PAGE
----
“Attorney Joshua Prince has always been a civil rights advocate and stands firmly in his support of the Pennsylvania Constitution and the US Constitution,” Joseph Groody, president of the Sheriffs’ Association, wrote in a letter to Gov. Wolf in March. “He knows and learns the laws of this Commonwealth and has tried dozens of cases successfully before the Courts of Appeal and mostly the Commonwealth Court. He has successfully managed both state and federal cases and is a strong advocate for protecting our civil liberties, the Second Amendment, mental health liberties and workers’ compensation rights. We believe he would serve the people and courts of the Commonwealth Bank well and without prejudice.

Members of the State House also wrote a letter in support of Prince’s candidacy late last year, stating, “We can think of no other person who, through thought and action, has shown a greater commitment to upholding the Constitution and a philosophy of judicial restraint .”

And in their own letter last February, state senators also supported Prince for the nomination, saying Prince’s “extensive experience, particularly before the Commonwealth Court, includes advocating constitutional rights, disability claims for workers’ compensation, mental health and COVID / Problems related to the state of emergency.”

“Attorney Prince is fully qualified to sit in Commonwealth Court and his writings – not just his words – reflect his passionate and unwavering commitment to defending the PA and US Constitution from a strictly Constructivist perspective,” the senators wrote .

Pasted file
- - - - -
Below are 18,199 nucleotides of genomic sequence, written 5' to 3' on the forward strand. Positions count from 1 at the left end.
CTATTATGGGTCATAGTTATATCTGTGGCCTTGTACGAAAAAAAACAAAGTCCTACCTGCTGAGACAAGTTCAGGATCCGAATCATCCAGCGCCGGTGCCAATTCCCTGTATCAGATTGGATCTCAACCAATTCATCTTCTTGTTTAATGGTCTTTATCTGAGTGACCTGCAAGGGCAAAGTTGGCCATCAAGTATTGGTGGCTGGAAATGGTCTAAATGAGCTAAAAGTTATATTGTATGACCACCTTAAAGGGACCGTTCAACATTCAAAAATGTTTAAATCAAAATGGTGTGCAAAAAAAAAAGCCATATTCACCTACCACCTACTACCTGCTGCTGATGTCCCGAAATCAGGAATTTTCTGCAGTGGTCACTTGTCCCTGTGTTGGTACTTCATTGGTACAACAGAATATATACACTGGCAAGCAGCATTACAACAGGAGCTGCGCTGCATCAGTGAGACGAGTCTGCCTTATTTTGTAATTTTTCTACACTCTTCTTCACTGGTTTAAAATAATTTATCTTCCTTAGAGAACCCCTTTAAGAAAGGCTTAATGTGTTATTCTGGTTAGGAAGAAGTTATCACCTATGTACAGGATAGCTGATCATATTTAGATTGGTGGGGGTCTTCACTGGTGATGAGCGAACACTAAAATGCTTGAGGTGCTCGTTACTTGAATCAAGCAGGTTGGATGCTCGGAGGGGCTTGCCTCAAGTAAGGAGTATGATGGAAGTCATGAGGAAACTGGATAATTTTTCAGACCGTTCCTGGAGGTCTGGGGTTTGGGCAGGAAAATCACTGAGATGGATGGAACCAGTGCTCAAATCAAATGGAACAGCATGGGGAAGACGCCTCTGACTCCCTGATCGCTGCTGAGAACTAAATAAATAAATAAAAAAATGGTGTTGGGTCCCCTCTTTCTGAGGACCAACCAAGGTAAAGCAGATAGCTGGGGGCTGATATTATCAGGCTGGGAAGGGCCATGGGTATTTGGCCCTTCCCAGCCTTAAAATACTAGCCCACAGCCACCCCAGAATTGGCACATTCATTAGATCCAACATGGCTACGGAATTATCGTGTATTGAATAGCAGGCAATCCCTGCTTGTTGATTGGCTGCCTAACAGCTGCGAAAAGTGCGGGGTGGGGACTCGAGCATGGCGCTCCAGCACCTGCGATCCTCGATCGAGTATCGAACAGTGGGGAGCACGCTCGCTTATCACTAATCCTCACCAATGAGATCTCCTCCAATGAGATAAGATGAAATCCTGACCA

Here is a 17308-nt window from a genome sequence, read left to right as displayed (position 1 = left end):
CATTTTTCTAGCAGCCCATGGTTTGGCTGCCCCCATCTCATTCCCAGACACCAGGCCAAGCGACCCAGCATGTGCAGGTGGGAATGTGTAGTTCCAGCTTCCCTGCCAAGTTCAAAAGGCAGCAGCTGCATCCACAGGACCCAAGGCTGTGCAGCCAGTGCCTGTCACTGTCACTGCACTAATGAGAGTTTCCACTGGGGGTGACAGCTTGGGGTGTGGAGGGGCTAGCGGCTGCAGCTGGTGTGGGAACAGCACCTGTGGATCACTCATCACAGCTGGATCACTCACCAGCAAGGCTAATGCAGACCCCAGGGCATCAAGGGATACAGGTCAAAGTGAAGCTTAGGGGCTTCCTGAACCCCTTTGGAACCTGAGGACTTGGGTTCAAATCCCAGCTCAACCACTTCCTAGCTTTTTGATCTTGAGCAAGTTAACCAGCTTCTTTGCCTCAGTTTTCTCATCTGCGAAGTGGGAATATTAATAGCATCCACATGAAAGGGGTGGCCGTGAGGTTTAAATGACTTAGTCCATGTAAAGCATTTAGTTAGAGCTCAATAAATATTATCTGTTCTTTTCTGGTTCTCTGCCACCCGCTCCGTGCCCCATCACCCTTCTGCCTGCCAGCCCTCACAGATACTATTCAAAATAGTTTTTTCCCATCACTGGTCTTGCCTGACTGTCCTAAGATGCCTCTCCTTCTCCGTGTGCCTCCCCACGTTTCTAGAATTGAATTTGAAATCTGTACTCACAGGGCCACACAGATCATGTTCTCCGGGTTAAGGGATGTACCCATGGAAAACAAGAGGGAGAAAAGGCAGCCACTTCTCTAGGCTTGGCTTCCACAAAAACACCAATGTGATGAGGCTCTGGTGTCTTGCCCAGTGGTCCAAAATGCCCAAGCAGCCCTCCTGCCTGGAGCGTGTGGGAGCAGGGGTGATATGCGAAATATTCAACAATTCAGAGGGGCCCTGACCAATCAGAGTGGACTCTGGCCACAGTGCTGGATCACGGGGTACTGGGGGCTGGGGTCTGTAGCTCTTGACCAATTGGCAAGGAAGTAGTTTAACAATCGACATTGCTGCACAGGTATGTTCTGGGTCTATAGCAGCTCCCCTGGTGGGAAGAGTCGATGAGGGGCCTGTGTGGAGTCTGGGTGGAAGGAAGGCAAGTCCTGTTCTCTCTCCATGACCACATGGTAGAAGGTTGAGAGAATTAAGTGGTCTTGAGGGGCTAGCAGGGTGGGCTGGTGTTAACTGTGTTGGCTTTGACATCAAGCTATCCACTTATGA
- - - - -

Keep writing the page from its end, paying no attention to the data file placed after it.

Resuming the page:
“Last Line of Defense”

On his campaign website, Prince shares a quote that justice is the “citizen’s last line of defense for their freedom and their rights, which must be safeguarded and defended.

“Through this prism, I will apply the written law and the Constitution as intended,” writes Prince.

Prince, who handles a wide range of legal matters, said he has spent most of his legal career practicing before the Commonwealth Court, which requires special skills not all lawyers possess.

Lawyers practicing before the courts need to know how to raise objections, properly prepare a case and argue legal points as the Commonwealth Court acts as the trial court, but they also need to know about appeals procedures as the court also hears appeals due to its unique jurisprudence edits mission.

“I’ve had a lot of success in my Commonwealth Court career,” he said.

Prince, 41 and a registered Republican, said he first joined his father Warren’s law firm when he graduated from law school in 2009 but then started his own practice, Civil Rights Defense Firm. PC, which also includes a division called Firearms Industry Consulting Group, which owns a registered trademark.

Given Prince’s work in gun law, the attorney gained the support of the Second Amendment Foundation, whose executive vice president, Alan Gottlieb, released a statement supporting Prince’s candidacy for Commonwealth Court.

“Josh Prince has displayed the legal temper and demonstrated the values ​​that are vital to our justice system,” Gottlieb wrote. “It is imperative that judges abide by constitutional requirements while remaining an impartial arbitrator, and I have no doubt that Mr Prince will do just that. His legal work demonstrates a comprehensive understanding of the law, its application and proper outcome based on the mere text of the law itself, not on his personal feelings on the matter.”

You can read more about Prince and his bid for Commonwealth Court on his campaign website here.